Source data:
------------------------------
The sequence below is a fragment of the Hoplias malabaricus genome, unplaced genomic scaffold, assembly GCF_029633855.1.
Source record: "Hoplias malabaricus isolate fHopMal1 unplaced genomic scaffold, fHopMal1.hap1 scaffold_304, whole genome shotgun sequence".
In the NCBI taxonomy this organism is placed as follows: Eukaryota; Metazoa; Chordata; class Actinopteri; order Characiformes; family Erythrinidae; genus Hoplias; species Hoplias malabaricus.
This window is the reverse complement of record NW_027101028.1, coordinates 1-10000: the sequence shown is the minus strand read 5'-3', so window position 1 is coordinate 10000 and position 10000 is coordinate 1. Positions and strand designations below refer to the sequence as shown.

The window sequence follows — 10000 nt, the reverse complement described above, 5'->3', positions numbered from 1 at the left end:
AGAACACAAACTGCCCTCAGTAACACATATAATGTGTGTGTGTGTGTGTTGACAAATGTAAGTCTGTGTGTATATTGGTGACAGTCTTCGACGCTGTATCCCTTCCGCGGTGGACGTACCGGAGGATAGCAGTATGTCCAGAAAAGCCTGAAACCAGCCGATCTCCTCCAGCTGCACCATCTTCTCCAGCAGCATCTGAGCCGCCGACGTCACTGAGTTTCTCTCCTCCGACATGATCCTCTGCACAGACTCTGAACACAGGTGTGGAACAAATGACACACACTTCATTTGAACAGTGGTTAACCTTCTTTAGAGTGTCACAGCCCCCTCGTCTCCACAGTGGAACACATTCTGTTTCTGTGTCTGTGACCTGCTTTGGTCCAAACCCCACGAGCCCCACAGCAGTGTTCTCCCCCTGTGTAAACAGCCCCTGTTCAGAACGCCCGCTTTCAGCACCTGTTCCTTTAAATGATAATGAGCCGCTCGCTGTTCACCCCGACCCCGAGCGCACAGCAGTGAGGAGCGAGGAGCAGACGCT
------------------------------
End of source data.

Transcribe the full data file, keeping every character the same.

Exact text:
The sequence below is a fragment of the Hoplias malabaricus genome, unplaced genomic scaffold, assembly GCF_029633855.1.
Source record: "Hoplias malabaricus isolate fHopMal1 unplaced genomic scaffold, fHopMal1.hap1 scaffold_304, whole genome shotgun sequence".
In the NCBI taxonomy this organism is placed as follows: Eukaryota; Metazoa; Chordata; class Actinopteri; order Characiformes; family Erythrinidae; genus Hoplias; species Hoplias malabaricus.
This window is the reverse complement of record NW_027101028.1, coordinates 1-10000: the sequence shown is the minus strand read 5'-3', so window position 1 is coordinate 10000 and position 10000 is coordinate 1. Positions and strand designations below refer to the sequence as shown.

The window sequence follows — 10000 nt, the reverse complement described above, 5'->3', positions numbered from 1 at the left end:
AGAACACAAACTGCCCTCAGTAACACATATAATGTGTGTGTGTGTGTGTTGACAAATGTAAGTCTGTGTGTATATTGGTGACAGTCTTCGACGCTGTATCCCTTCCGCGGTGGACGTACCGGAGGATAGCAGTATGTCCAGAAAAGCCTGAAACCAGCCGATCTCCTCCAGCTGCACCATCTTCTCCAGCAGCATCTGAGCCGCCGACGTCACTGAGTTTCTCTCCTCCGACATGATCCTCTGCACAGACTCTGAACACAGGTGTGGAACAAATGACACACACTTCATTTGAACAGTGGTTAACCTTCTTTAGAGTGTCACAGCCCCCTCGTCTCCACAGTGGAACACATTCTGTTTCTGTGTCTGTGACCTGCTTTGGTCCAAACCCCACGAGCCCCACAGCAGTGTTCTCCCCCTGTGTAAACAGCCCCTGTTCAGAACGCCCGCTTTCAGCACCTGTTCCTTTAAATGATAATGAGCCGCTCGCTGTTCACCCCGACCCCGAGCGCACAGCAGTGAGGAGCGAGGAGCAGACGCT